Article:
Chirosfagia (slaughter of the pig) revived unabated to the present day in November and December, in the villages. Note that families usually breed at least one pig, which provides meat for the whole year, as well as “louza” (kind of sausage stuffed with meat), “glina” (fat), “pichti” (pieces of meat in a thick jelly) etc. Men and women, relatives and friends are involved, which make chirosfagia a feast. Each one has a specific duty. Women collect herbs, which are dried under the sun and then mixed with salt. They also tidy and whitewash the house, the yard and the street. Men bring wood from olive trees. The day of slaughter requires the presence of many people. The process, that begins well before dawn, demands special attention and technical training, as the animal weighs 150 to 200 kilos. When all necessary work is done, the pig is transported home and hung upside down from a meat hook.
The home house is converted into a small workshop, as many tables and many hands are needed for the effective processing of the different parts of the animal. It is mentioned that in the past nothing was thrown away: the cobblers sewed shoes with the hair of its neck and made them waterproof with the fat of its tail. Even the children could find something to play with.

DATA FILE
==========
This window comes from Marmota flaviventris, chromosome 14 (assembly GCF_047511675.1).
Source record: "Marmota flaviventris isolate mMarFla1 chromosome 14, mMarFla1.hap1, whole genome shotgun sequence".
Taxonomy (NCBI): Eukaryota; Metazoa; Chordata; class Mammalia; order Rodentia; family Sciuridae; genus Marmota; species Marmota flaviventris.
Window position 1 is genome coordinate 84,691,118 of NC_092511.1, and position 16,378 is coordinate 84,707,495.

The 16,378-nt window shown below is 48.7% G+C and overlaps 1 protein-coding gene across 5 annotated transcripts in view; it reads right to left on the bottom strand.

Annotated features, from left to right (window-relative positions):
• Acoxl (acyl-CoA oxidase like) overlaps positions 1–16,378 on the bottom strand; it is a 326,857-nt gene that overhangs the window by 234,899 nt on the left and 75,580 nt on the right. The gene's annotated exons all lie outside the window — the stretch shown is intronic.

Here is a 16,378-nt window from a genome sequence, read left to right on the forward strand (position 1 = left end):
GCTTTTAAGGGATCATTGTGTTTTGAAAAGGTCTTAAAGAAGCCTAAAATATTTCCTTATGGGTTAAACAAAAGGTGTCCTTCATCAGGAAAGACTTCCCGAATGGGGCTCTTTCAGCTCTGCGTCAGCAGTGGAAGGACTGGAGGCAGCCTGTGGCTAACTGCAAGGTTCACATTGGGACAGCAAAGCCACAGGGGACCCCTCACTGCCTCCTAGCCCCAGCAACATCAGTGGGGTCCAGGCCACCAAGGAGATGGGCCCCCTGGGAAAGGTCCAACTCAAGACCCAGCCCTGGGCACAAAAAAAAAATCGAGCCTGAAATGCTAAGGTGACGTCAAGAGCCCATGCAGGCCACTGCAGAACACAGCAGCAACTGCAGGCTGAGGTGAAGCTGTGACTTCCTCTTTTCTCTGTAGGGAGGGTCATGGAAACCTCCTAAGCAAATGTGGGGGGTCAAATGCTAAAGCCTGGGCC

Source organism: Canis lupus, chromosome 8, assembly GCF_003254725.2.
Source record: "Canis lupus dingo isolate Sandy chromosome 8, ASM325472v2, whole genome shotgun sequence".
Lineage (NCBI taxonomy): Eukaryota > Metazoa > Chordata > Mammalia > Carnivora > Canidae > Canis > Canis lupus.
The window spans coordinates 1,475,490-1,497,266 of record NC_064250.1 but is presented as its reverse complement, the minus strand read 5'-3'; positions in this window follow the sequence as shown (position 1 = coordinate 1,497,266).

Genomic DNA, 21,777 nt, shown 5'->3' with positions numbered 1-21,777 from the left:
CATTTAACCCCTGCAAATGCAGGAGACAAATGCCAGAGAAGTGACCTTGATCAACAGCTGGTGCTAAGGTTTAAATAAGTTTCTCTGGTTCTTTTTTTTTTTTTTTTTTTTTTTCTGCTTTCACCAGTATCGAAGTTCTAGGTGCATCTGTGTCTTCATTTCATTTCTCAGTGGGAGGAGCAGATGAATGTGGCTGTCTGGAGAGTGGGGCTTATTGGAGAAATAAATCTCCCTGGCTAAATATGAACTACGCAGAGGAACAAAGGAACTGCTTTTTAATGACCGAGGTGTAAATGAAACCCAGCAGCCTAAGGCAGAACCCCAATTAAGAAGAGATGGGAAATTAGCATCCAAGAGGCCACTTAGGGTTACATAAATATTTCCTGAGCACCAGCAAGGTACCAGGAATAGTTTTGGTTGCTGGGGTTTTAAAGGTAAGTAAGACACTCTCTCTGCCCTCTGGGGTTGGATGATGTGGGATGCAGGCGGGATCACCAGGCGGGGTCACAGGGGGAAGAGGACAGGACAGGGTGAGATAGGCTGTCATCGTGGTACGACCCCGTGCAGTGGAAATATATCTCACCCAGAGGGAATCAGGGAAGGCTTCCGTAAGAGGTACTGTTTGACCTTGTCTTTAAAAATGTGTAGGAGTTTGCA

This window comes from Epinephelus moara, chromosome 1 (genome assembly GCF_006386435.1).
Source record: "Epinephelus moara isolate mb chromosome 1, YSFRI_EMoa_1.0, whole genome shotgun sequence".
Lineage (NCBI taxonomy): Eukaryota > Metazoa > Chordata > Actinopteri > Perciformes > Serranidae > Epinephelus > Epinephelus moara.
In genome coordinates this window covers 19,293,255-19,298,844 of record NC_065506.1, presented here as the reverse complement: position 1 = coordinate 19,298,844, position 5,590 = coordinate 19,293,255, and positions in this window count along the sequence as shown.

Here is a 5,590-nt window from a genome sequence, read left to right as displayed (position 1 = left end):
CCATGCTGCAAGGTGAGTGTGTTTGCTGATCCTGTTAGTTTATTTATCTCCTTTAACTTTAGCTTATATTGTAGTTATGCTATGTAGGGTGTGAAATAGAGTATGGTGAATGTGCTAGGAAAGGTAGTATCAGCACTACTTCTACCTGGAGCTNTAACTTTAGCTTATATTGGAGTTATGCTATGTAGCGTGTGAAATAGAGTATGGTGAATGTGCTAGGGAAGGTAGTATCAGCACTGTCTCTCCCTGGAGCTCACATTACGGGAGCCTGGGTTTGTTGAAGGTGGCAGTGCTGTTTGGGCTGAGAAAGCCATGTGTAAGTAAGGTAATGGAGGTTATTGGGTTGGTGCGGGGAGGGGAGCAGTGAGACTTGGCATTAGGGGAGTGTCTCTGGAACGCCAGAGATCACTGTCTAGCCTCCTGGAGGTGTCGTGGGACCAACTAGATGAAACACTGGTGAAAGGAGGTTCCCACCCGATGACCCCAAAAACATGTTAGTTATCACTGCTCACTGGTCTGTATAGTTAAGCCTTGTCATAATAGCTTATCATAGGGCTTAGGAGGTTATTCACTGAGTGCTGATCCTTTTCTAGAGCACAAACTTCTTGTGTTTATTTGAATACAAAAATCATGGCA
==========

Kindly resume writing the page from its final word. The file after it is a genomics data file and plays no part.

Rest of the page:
The soup prepared from boiled bones and meat is the main dish of the dinner that follows and all those who helped are invited. Invited are also the priest, the teacher and the doctor, as well as the strangers who are in the village on that day. This very difficult and tiring day always ends with a genuine folk feast. Rows of tables are set and covered with white tablecloths. The dinner is rich and, besides the soup, it includes salads, cheese, olives, sardines, meat cooked with potatoes, “dolmadakia” (leaves stuffed with minced meat), liver and other delicacies. The host offers his new home-made wine and the feast begins after the prayer. Sometimes there is a violin and a lute playing traditional music. But even without them, there is a lot of fun.